Most shockingly is that suicide attempts among men increased from 54.8% in 2019 to 60.07% in 2020 and new cases as a result of the pandemic socio-economic pressure on the general population depression (highest) cases increased in March 2020 to 3,036 from 1,431 in March 2019.
Though none of the isolated mental health cases have been reported arrested for breaking COVID-19 standing rules, Dr. Yvonne Kayiteshonga, the Rwanda Biomedical Center (RBC) Mental Health Division Manager says that COVID-19 impact has been overwhelming on many citizens and mental health cases in community cannot be avoided; however there is need for a proactive community.
“We have put structures in place to handle such mental health cases during the pandemic, and it is the duty of the community to alert local officials about such cases of mental health so that they can be given medical attention,” Kayiteshonga told a press briefing on April 5, 2021.
Besides mental health case, The Chronicles encountered youths below 30 on streets of Kigali, not putting on face masks and either carrying a bottle of crude alcohol or beer.
One of them (un indentified) as he was aggressive to approach, was seen this April 2, at Amahoro stadium at early under the sun running and occasionally walking staggeringly with a bottle of Primus beer in his hands.
His case doesn’t come as a surprise as RBC February 2021 statistics also show that COVID-19 direct and indirect effects social distancing, quarantined, infected, hospitalized, deaths of relatives, uncertainty, and Inadequate coping (alcohol use, conflict & domestic violence with the later seeing a slight increase in numbers of drug abusers- from addictions 154 to 166 in the periods of December 2019-2020 respectively.
Since March 14, 2020 police has mounted operations to arrest thousands of COVID19 restriction defiant citizens who include: persons putting on masks poorly, breaking the curfew rules, and not upholding social distancing guidelines among others.
Statistics provided in August 2020 lockdown alone indicate more 27,000 were not putting on masks, over 23,000 caught up by curfew hours, more than 6,000 found in bars drinking and 1,700 bar joints closed and 2000 vehicles impounded under the same conditions of breaking COVID-19 guidelines.
In January 2021 lockdown Police showed that 1,221 vehicles, 2,489 pedestrians stopped for having poor reasons for moving, 141 found in bars drinking without respecting COVID-19 measures
These kinds of persons are either slapped with Rwf10, 000-20,000 ($15-20) or spend a night in the nearby stadium area getting improvised training on the need to avoid increasing more COVID-19 infections, while bar owners get Rwf150, 000 ($149) fines.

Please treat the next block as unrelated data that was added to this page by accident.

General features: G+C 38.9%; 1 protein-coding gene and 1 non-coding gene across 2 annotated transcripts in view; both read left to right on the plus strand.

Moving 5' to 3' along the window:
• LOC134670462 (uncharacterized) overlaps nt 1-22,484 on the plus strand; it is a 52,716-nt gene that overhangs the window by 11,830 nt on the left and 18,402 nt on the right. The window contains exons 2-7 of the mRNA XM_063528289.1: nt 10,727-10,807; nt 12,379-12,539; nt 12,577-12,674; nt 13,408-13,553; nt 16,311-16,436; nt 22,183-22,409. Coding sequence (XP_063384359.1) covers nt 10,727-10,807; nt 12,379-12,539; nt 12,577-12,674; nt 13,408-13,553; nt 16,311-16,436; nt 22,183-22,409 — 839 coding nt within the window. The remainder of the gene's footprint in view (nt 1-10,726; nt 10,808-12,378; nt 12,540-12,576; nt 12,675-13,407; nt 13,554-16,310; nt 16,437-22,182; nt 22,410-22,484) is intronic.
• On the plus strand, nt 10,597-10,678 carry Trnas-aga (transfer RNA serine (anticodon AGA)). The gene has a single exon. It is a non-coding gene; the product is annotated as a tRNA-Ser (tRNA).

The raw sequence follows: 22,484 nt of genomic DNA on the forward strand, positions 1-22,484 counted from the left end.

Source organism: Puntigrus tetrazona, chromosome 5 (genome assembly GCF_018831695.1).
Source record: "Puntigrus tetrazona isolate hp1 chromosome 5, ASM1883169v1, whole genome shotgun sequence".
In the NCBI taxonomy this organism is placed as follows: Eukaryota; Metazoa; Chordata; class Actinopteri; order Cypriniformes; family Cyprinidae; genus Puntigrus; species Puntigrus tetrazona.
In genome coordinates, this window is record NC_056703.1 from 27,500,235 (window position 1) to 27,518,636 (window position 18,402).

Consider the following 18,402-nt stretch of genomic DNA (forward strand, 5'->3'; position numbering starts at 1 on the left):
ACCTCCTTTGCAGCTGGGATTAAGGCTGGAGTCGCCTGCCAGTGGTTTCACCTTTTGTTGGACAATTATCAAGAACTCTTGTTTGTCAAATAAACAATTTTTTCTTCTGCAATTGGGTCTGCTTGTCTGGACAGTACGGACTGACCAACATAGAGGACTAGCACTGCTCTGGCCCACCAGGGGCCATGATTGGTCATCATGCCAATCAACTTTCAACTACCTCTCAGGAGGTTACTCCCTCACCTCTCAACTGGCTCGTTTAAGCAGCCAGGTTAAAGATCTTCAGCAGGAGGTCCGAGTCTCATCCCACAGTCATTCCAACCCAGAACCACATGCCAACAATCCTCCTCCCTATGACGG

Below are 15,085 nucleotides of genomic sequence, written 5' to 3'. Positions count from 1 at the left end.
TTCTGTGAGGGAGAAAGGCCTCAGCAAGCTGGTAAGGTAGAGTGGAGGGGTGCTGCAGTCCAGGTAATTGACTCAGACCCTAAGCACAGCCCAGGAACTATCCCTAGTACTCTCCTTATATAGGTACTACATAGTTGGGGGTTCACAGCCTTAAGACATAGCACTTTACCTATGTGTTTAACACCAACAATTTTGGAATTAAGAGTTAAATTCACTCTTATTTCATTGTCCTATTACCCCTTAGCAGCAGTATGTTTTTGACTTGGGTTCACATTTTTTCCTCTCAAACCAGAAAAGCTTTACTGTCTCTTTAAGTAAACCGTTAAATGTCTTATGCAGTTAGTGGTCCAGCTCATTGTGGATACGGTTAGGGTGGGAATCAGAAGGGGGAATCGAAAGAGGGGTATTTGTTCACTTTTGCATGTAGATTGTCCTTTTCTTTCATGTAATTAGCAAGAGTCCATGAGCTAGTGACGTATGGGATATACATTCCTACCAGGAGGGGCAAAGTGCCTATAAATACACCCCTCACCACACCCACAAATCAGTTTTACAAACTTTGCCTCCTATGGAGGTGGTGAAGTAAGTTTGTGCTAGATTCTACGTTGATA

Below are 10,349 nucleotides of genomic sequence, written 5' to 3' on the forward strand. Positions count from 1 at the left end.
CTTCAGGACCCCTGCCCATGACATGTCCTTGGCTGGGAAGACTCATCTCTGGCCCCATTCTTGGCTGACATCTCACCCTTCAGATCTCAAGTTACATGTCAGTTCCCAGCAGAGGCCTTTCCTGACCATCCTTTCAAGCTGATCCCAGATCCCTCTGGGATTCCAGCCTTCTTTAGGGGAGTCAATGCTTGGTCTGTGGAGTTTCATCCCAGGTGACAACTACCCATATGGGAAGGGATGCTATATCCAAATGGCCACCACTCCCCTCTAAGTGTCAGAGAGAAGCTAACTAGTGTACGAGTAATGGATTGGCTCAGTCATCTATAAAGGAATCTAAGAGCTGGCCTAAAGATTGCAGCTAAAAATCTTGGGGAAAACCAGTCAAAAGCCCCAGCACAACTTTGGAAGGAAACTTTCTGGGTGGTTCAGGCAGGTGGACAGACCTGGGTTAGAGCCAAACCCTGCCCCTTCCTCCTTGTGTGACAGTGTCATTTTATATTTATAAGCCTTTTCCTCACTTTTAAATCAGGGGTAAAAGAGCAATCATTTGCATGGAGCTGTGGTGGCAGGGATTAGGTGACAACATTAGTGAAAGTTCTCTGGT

The most recent case recorded on April 4th 2021 at Cenetra Hotel in Kabuga Rusororo sector, in Gasabo district where a newly wedded couple, their families and a couple nuns who manage the facility among the 130 citizens who were arrested on that day and held at Amahoro and Kicukiro Stadiums.
As controversial as it was, Rwanda National Police Spokesman CP John Bosco Kabera said on police website that the force has spent time explaining the need to respect the COVID-19 measures with no exceptions.
This has not stopped some of the citizens and religious leaders falling into the ‘rebellious’ bracket.
During the February district-to- district lockdown, the Bishop of Cyangugu Msgr. Hakizimana Celestin was seen footing after local officials stopped his vehicle under concerns that he was breaking the standing guidelines.
The bishop was coming from Nyamagabe district heading to Huye district when police officers at a barricade stopped his driver from proceeding. The religious decide to walk out and proceed as the vehicle driver returned backwards.
Half way along the foot journey the Bishop was picked up by a white Suzuki Samurai from one of the catholic parishes in Karambi.
Not only religious leader but local government leaders have fallen into the COVID-19 trap, which explains the psychological pressure that COVID-19 has mounted on human nature for two years now.
For example, at least 20 local leaders have been arrested among defiant citizens, and according to former Minister of Local Government Prof. Anastase Shyaka, they were given immediate punishments which include suspensions from jobs.
One of them is Nizeyimana Theobald, the former executive secretary of Musheri sector, Nyagatare district who was fired after being found in a bar drinking, while COVID19 guidelines have banned bar activities since March 2020.
“We were in the same meeting planning how to manage COVID-19 and he instead was the same person to break the rules instead of being an example,” said David Claudian Mushabe, the district mayor.
With over 348,000 citizens vaccinated (AstraZeneca and Pfizer) against the COVID-19 virus, and active cases dropped to 1,843 social psychology experts say that the human tendency to relax could kick in thus requiring officials to double restrictions in a potential second COVID-19 wave in Rwanda.